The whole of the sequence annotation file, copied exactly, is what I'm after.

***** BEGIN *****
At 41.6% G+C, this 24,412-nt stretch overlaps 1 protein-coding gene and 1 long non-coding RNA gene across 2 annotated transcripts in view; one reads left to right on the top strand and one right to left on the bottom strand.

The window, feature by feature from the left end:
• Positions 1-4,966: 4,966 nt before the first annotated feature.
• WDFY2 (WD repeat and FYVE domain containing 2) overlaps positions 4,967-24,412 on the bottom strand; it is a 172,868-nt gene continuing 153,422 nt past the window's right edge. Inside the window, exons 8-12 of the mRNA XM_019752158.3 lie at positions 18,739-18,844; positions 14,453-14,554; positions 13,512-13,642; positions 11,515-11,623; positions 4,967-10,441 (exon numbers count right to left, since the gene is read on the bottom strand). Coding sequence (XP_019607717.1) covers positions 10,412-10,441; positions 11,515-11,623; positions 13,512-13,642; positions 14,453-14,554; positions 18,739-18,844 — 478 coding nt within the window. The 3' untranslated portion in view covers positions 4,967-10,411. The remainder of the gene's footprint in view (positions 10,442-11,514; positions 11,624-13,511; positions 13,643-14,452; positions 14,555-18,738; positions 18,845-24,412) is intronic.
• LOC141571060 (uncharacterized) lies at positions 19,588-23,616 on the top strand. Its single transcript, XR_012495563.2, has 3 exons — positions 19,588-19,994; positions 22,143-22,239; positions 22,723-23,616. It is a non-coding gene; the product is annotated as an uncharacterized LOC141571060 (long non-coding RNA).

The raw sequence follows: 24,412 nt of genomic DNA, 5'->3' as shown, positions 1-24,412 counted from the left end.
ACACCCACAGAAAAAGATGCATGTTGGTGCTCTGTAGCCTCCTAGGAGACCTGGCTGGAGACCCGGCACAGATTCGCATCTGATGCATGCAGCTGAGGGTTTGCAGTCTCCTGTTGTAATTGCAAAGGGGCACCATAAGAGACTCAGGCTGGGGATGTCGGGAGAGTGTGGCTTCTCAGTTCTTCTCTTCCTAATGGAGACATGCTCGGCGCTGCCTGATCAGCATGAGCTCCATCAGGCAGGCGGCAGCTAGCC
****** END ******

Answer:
At 41.6% G+C, this 24,412-nt stretch overlaps 1 protein-coding gene and 1 long non-coding RNA gene across 2 annotated transcripts in view; one reads left to right on the top strand and one right to left on the bottom strand.

The window, feature by feature from the left end:
• Positions 1-4,966: 4,966 nt before the first annotated feature.
• WDFY2 (WD repeat and FYVE domain containing 2) overlaps positions 4,967-24,412 on the bottom strand; it is a 172,868-nt gene continuing 153,422 nt past the window's right edge. Inside the window, exons 8-12 of the mRNA XM_019752158.3 lie at positions 18,739-18,844; positions 14,453-14,554; positions 13,512-13,642; positions 11,515-11,623; positions 4,967-10,441 (exon numbers count right to left, since the gene is read on the bottom strand). Coding sequence (XP_019607717.1) covers positions 10,412-10,441; positions 11,515-11,623; positions 13,512-13,642; positions 14,453-14,554; positions 18,739-18,844 — 478 coding nt within the window. The 3' untranslated portion in view covers positions 4,967-10,411. The remainder of the gene's footprint in view (positions 10,442-11,514; positions 11,624-13,511; positions 13,643-14,452; positions 14,555-18,738; positions 18,845-24,412) is intronic.
• LOC141571060 (uncharacterized) lies at positions 19,588-23,616 on the top strand. Its single transcript, XR_012495563.2, has 3 exons — positions 19,588-19,994; positions 22,143-22,239; positions 22,723-23,616. It is a non-coding gene; the product is annotated as an uncharacterized LOC141571060 (long non-coding RNA).

The raw sequence follows: 24,412 nt of genomic DNA, 5'->3' as shown, positions 1-24,412 counted from the left end.
ACACCCACAGAAAAAGATGCATGTTGGTGCTCTGTAGCCTCCTAGGAGACCTGGCTGGAGACCCGGCACAGATTCGCATCTGATGCATGCAGCTGAGGGTTTGCAGTCTCCTGTTGTAATTGCAAAGGGGCACCATAAGAGACTCAGGCTGGGGATGTCGGGAGAGTGTGGCTTCTCAGTTCTTCTCTTCCTAATGGAGACATGCTCGGCGCTGCCTGATCAGCATGAGCTCCATCAGGCAGGCGGCAGCTAGCC